Brown Simpson, 35, and her friend,
Ronald Lyle Goldman, 25, on June
Simpson chatted again with re-
porters who sat near him in the inti-
mate confines of the interview room,
"I've got to watch what I say to
you guys," Simpson said to the re-
porters. "If I say it, I know I'll read
tomorrow morning."
Then, underscoring his own vow
to remain silent, Simpson recited a
kind of name, rank and serial number:
"O.J. Simpson, 47, Number 32," he

Continued from page 1.
take advantage of.
Heidi Arraf, a first-year student
who attended the program, said she
hoped to get involved in MSA.
"I thought the program was in-
formative, and I'm glad they had
ead them Daily

something like that because it's
something I hope to get involved
in," Arraf said.
About 40 people attended the pro-
gram. Woods said he was pleased
with the turnout.
"I think this shows that (Duder-
stadt) wants to get more involved
with students and become more vis-
ible. It just takes students to take the
initiative," he said.
Duderstadt told students that once
they are part of the University com-
munity, "You're always maize and


Continued from page 1
councilor Polly Paulson said a total of
1,075 STD checks were conducted
through UHS last year and around
450 cases were treated.
"There were probably more cases
than these," she said. "Some indi-
viduals may have sought medical care
LSA sophomore Andy Bunker said
Happy 104th
Birthday to
The Michigan

that among his friends, he had not
heard of anyone suffering from a STD.
Kramarczyk also said she didn't
know anyone either, but said there
was definite potential for problems.
"I think it could be a very serious
problem at a university like this, es-
pecially with AIDS out there," she
Nevertheless, students do not need
to experience a problem to protect
themselves, Paulson said. UHS pro-

vides many resources to students free
of charge, including STD testing, free
prophylactics and educational p
The study was published in the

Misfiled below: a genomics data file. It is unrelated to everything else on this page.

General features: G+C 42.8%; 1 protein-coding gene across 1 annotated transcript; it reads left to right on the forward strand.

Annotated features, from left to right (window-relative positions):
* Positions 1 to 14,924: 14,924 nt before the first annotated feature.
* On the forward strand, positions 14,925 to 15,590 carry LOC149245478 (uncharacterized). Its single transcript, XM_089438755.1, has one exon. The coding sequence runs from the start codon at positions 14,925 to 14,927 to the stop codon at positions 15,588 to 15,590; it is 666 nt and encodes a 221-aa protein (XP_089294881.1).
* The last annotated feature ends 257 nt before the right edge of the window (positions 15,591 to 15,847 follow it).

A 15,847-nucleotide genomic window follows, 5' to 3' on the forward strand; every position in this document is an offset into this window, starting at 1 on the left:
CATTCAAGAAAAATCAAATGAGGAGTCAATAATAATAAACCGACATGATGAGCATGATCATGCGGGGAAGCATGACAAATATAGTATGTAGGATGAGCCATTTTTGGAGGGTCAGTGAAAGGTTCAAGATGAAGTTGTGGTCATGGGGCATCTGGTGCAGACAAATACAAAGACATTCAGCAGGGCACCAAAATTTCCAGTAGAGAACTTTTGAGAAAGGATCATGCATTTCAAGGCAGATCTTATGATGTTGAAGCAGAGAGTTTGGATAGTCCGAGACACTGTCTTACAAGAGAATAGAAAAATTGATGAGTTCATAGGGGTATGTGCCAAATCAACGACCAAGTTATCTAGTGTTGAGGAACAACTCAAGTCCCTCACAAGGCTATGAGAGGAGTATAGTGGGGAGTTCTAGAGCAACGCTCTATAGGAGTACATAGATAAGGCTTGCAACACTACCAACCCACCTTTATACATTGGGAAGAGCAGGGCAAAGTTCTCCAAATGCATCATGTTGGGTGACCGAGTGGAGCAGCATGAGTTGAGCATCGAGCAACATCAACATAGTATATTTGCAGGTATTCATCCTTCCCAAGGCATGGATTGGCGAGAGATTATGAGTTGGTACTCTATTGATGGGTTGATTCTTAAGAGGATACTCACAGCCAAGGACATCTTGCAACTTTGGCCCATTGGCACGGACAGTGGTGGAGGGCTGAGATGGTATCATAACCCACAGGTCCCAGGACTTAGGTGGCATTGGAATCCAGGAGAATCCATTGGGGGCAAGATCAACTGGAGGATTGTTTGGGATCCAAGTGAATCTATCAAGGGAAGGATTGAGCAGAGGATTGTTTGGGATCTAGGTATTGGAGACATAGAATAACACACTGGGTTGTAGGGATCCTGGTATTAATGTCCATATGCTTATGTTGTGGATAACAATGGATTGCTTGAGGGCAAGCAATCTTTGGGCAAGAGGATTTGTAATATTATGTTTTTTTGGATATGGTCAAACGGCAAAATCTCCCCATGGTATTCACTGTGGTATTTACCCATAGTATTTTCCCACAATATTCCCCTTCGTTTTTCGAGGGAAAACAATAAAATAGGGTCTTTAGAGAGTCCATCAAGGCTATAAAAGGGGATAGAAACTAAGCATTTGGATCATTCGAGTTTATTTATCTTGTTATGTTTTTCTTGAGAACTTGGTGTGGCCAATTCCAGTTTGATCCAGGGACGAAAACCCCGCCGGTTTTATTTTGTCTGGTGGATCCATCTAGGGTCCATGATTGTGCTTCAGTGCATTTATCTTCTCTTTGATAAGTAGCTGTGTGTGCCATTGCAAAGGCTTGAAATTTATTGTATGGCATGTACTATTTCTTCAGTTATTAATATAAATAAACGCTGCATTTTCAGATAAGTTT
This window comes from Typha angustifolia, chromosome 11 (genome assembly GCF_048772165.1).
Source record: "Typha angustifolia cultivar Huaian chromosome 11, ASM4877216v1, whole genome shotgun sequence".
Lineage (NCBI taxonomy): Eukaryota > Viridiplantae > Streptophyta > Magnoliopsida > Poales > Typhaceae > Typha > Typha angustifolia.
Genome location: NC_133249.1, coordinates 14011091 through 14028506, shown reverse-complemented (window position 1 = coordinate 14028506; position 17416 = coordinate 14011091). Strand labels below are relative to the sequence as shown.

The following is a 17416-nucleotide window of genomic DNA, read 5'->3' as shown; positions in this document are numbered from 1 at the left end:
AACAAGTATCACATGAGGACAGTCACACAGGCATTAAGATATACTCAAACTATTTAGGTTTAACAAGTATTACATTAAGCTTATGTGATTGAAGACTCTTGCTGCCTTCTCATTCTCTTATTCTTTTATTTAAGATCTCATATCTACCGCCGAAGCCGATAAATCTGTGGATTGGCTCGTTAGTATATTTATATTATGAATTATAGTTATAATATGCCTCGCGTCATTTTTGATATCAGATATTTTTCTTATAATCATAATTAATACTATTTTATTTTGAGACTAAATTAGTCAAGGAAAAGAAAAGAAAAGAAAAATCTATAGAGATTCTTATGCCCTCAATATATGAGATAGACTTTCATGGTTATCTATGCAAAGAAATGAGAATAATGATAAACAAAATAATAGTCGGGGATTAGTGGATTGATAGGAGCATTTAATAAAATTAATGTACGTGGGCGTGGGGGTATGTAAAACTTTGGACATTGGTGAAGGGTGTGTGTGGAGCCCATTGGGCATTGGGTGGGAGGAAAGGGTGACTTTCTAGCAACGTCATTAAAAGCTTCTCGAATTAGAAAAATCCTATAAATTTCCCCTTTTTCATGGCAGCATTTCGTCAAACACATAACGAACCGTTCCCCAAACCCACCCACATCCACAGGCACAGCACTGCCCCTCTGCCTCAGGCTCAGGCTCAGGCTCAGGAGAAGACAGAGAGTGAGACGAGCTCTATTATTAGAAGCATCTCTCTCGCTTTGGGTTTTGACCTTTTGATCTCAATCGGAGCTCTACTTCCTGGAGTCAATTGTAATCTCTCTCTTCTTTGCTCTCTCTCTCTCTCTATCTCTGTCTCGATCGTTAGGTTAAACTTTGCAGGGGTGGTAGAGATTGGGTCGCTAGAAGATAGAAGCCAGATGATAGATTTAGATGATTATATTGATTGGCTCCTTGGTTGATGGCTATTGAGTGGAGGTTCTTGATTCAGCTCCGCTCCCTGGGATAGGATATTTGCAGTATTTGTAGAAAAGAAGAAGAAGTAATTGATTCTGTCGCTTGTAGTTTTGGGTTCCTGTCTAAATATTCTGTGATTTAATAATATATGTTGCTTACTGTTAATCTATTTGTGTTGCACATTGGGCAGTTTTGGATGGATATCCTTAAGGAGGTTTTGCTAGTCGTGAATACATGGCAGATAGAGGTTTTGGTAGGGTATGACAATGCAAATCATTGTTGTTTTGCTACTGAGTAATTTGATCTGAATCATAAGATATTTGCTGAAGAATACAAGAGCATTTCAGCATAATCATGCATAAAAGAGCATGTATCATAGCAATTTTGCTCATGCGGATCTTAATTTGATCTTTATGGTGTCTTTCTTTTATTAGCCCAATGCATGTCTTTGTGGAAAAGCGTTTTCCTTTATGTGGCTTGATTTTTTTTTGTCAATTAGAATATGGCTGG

January/February 1994 International
Journal of STD and AIDS.
Foxman's colleagues in the study
were Kimberly A. Lindblade, an in-
ternational population fellow, and
professor of epidemiology James

University o fWisconsin-Platteville I

"If you have built castles in the air,
your work need not be lost.
That is where they should be.
Now put the foundations under them"
-Henry David hoeau

< <

Continued from page 1
provided they are located within a 20-
minute walk of the UGLi or North
Campus Commons for those using
Each team carries a hand-held ra-
dio to keep in contact with the dis-
patcher at the UGLi or North Campus
Commons. All radio transmissions
are monitored by the Department of
Public Safety. Officers will respond
in case of any emergency.
Jennifer Ping, a student who has
used the service, counts on Safewalk.
"Safewalk is great. I rely on the ser-
vice to get me home from studying
late or work. It would be such a hassle
to have to call my roommate every
night," said Ping.
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continued from page 1
and other conventional weaponry. The
United States considers Iran a pariah
nation because of its support for ter-
rorism, and has sought to halt Russian
arms sales to Tehran since the Bush
Despite the arms announcements,
yesterday's talks focused on normal-
izing economic relations and aiding
Moscow in establishing financial and
investment systems that would re-
duce the risk and uncertainty for
Americans to put their money into
Russian ventures.
The two leaders signed a "partner-
ship for economic progress" agree-
ment that lays out an agenda for es-
tablishing a normal trade relation-
ship. They signed aid and trade deals
amounting to more than $1 billion in
U.S. private investment in Russia,
and reached a number of agreements
on U.S. assistance in helping the re-
public establish a tax code and other

structures of a stable business envi-
Senior officials described discus-
sions with what Yeltsincalled Ameri-
can "captains of industry" in which
the Russian was told that investment
in his country cannot move beyo
minuscule levels as long as there is
substantial uncertainty about laws,
taxes, trade barriers, and official re-
action to deals. Chairmen of General
Motors Corp., U.S. West and Dresser
Industries joined the two presidents
for discussions of Russian's barriers
to investment, including new duties
imposed on a variety of industries.
Clinton and Yeltsin decided in t
first hours of their talks TuesdayY
make this a "one-on-one" summit, so
the large groups of aides normally
part of such talks were left out over
several hours yesterday and Tuesday.
The two leaders disagreed on
Bosnia, with Yeltsin saying Russia
firmly opposes lifting an arms em-
bargo on the Bosnian Muslim gov-
ernment as Clinton proposes.